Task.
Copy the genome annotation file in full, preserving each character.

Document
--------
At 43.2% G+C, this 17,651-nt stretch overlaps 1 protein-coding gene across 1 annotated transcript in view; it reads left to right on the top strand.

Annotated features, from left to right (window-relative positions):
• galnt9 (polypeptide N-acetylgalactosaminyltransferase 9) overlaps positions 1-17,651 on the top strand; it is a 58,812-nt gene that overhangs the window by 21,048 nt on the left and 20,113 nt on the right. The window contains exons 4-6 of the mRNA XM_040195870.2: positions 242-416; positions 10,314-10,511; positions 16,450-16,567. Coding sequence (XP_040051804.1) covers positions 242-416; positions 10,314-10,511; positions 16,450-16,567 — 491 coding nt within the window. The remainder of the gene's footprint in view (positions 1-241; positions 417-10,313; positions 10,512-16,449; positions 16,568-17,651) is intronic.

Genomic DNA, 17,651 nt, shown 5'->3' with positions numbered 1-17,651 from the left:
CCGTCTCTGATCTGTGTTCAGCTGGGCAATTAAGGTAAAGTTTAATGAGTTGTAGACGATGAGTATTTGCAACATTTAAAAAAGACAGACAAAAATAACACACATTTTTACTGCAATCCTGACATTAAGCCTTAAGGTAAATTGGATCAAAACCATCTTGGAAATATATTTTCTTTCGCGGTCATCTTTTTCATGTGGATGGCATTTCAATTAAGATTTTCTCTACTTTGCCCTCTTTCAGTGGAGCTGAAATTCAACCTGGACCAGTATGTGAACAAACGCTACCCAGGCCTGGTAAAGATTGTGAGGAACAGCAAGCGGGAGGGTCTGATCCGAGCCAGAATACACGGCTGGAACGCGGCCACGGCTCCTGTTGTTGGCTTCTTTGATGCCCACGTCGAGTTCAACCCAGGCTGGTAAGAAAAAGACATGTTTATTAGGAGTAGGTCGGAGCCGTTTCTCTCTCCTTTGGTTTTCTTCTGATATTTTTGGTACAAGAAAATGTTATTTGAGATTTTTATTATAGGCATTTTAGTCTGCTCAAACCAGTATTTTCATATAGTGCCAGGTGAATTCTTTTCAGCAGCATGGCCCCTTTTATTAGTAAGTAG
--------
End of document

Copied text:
At 43.2% G+C, this 17,651-nt stretch overlaps 1 protein-coding gene across 1 annotated transcript in view; it reads left to right on the top strand.

Annotated features, from left to right (window-relative positions):
• galnt9 (polypeptide N-acetylgalactosaminyltransferase 9) overlaps positions 1-17,651 on the top strand; it is a 58,812-nt gene that overhangs the window by 21,048 nt on the left and 20,113 nt on the right. The window contains exons 4-6 of the mRNA XM_040195870.2: positions 242-416; positions 10,314-10,511; positions 16,450-16,567. Coding sequence (XP_040051804.1) covers positions 242-416; positions 10,314-10,511; positions 16,450-16,567 — 491 coding nt within the window. The remainder of the gene's footprint in view (positions 1-241; positions 417-10,313; positions 10,512-16,449; positions 16,568-17,651) is intronic.

Genomic DNA, 17,651 nt, shown 5'->3' with positions numbered 1-17,651 from the left:
CCGTCTCTGATCTGTGTTCAGCTGGGCAATTAAGGTAAAGTTTAATGAGTTGTAGACGATGAGTATTTGCAACATTTAAAAAAGACAGACAAAAATAACACACATTTTTACTGCAATCCTGACATTAAGCCTTAAGGTAAATTGGATCAAAACCATCTTGGAAATATATTTTCTTTCGCGGTCATCTTTTTCATGTGGATGGCATTTCAATTAAGATTTTCTCTACTTTGCCCTCTTTCAGTGGAGCTGAAATTCAACCTGGACCAGTATGTGAACAAACGCTACCCAGGCCTGGTAAAGATTGTGAGGAACAGCAAGCGGGAGGGTCTGATCCGAGCCAGAATACACGGCTGGAACGCGGCCACGGCTCCTGTTGTTGGCTTCTTTGATGCCCACGTCGAGTTCAACCCAGGCTGGTAAGAAAAAGACATGTTTATTAGGAGTAGGTCGGAGCCGTTTCTCTCTCCTTTGGTTTTCTTCTGATATTTTTGGTACAAGAAAATGTTATTTGAGATTTTTATTATAGGCATTTTAGTCTGCTCAAACCAGTATTTTCATATAGTGCCAGGTGAATTCTTTTCAGCAGCATGGCCCCTTTTATTAGTAAGTAG